I remember not that long ago how garbage they were. They get no breaks from me. Going even further back you'd be lucky to get a signal through more than one wall lol. And we had the infamous centrino problem that couldn't be resolved, despite all the drivers claiming to.

Hell, I have an ivy bridge era laptop and wifi will drop and refuse to reconnect on enterprise APs until reboot.
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#5
Tsukiyomi91
I don't think 802ax will be mainstream enough once 802ac starts to saturate the market. It'll take a long time til end of 2019 to see some traction for 802ax to take place AND after the whole network naming convention confusion settles down for good.
Posted on Reply
#6
dorsetknob
"YOUR RMA REQUEST IS CON-REFUSED"
I can see this comming
Dear Guru's at TPU i bought one of these the "Cyclone Peak" wi fi card to upgrade my laptop but i cannot get it to work Any idea why
Answer
It will not work as your brand of laptop Does not whitelist its use
Posted on Reply
#7
TheLostSwede
dorsetknob, post: 3982885, member: 8331"
I can see this comming


Answer
It will not work as your brand of laptop Does not whitelist its use
Or someone shoved an M.2 card into a mini PCIe slot...
Posted on Reply
#8
lynx29
jeremyshaw, post: 3982798, member: 92377"
Eh? Intel's Wifi solutions have long been considered to be among the best money can buy. Realtek, Qualcomm, and Marvell just don't measure up (especially Marvell - it's stupidly popular for how bad it is).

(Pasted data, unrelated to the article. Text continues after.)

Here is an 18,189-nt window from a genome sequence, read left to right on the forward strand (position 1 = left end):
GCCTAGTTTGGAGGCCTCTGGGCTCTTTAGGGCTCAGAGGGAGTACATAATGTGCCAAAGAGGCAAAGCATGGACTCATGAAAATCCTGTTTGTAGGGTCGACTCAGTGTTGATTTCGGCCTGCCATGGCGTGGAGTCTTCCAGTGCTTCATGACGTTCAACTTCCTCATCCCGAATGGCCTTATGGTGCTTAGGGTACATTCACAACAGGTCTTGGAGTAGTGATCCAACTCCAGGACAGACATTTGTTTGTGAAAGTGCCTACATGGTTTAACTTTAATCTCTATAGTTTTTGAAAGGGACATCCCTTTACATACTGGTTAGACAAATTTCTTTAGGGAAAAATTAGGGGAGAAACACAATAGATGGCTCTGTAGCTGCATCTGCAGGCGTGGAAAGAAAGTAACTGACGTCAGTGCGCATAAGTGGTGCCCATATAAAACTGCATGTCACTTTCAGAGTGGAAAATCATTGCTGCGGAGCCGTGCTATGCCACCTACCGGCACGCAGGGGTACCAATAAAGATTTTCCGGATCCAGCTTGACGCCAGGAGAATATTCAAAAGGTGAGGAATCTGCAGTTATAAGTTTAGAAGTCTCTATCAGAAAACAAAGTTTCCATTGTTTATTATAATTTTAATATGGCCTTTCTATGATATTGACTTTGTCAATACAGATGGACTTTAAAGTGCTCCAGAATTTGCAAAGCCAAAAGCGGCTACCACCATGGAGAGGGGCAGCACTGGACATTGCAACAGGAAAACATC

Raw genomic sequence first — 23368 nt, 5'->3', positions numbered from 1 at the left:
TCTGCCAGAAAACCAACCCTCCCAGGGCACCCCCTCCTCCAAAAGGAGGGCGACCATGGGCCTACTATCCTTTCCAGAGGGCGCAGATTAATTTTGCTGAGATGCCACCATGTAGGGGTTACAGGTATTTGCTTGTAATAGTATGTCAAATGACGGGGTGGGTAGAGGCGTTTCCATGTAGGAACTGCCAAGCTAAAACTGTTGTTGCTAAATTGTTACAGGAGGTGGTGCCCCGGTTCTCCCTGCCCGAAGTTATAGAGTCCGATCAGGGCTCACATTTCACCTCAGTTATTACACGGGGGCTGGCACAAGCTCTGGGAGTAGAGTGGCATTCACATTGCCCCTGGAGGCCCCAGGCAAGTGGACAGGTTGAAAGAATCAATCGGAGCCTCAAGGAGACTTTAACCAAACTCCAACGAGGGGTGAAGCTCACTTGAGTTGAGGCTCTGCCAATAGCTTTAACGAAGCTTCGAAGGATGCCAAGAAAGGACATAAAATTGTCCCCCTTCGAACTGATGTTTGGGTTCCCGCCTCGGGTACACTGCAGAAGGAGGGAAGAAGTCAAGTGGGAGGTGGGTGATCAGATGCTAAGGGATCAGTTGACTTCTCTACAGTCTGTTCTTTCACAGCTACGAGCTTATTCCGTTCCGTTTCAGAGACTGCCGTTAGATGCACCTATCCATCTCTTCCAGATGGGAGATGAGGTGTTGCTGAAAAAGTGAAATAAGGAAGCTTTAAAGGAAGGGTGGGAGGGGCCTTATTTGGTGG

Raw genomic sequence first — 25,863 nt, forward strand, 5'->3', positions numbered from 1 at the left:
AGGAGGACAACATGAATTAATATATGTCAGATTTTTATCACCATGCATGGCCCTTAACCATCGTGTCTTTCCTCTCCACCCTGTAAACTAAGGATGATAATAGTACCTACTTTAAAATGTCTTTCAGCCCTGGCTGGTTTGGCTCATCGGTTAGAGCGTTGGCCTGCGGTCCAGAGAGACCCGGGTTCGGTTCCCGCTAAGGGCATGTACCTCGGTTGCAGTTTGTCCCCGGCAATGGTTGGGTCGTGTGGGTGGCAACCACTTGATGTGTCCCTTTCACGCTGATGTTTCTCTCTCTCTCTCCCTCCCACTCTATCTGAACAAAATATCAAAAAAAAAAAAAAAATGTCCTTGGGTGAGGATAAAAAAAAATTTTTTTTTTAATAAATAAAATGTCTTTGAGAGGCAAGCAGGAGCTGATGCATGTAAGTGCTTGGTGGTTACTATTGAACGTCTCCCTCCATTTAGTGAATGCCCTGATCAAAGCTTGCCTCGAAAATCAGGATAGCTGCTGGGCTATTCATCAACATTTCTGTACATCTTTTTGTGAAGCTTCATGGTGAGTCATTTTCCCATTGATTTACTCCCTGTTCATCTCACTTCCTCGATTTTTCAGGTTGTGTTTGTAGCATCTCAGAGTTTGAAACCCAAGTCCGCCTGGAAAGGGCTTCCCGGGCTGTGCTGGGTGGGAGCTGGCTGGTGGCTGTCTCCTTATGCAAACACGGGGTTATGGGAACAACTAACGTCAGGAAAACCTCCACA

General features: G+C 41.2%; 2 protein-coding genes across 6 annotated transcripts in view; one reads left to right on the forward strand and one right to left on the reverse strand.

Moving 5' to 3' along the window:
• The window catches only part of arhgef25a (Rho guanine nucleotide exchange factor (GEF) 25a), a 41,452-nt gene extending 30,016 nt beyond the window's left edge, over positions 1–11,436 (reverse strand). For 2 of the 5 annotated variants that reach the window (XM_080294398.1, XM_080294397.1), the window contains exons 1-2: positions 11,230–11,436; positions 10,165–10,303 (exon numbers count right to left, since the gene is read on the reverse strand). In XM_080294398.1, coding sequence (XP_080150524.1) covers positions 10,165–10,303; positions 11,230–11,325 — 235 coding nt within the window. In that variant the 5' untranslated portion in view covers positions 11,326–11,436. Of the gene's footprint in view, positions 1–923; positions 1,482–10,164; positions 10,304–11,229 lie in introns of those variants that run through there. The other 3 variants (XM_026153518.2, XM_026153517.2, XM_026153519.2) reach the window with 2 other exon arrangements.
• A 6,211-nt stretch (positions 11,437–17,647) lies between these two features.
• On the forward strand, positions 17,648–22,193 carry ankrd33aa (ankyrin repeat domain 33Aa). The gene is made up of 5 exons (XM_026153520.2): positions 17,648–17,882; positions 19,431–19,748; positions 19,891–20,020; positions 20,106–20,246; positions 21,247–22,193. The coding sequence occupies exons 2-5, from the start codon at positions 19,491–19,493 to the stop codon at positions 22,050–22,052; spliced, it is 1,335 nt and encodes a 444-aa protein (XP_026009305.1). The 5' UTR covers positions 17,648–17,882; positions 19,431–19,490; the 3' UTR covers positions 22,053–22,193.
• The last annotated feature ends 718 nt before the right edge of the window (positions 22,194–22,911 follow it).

Intel's LTE modems are to be avoided, but that doesn't have much bearing against their 5G modems, which have not even been released yet (like 5G itself, cellular 5G in particular).
5g is already out in my home city of Indianapolis actually. you can buy a hotspot device for it
Posted on Reply
#9
Xpect
So, and now when Do we See the 802.11ad Chipsets more in the wild? Much more useful than ax in my opinion.
Posted on Reply
#11
TheinsanegamerN
TheGuruStud, post: 3982799, member: 42692"
I remember not that long ago how garbage they were. They get no breaks from me. Going even further back you'd be lucky to get a signal through more than one wall lol. And we had the infamous centrino problem that couldn't be resolved, despite all the drivers claiming to.

Hell, I have an ivy bridge era laptop and wifi will drop and refuse to reconnect on enterprise APs until reboot.
Ivy bridge is squarely in the era of good intel WiFi chips. The "bad era" was back during the XP days. If you are having problems, it is likely a hardware issue, driver problem, or an issue with your laptop OEM's motherboard or firmware design.
Posted on Reply
#12
TheLostSwede
TheinsanegamerN, post: 3982975, member: 127292"
Ivy bridge is squarely in the era of good intel WiFi chips. The "bad era" was back during the XP days. If you are having problems, it is likely a hardware issue, driver problem, or an issue with your laptop OEM's motherboard or firmware design.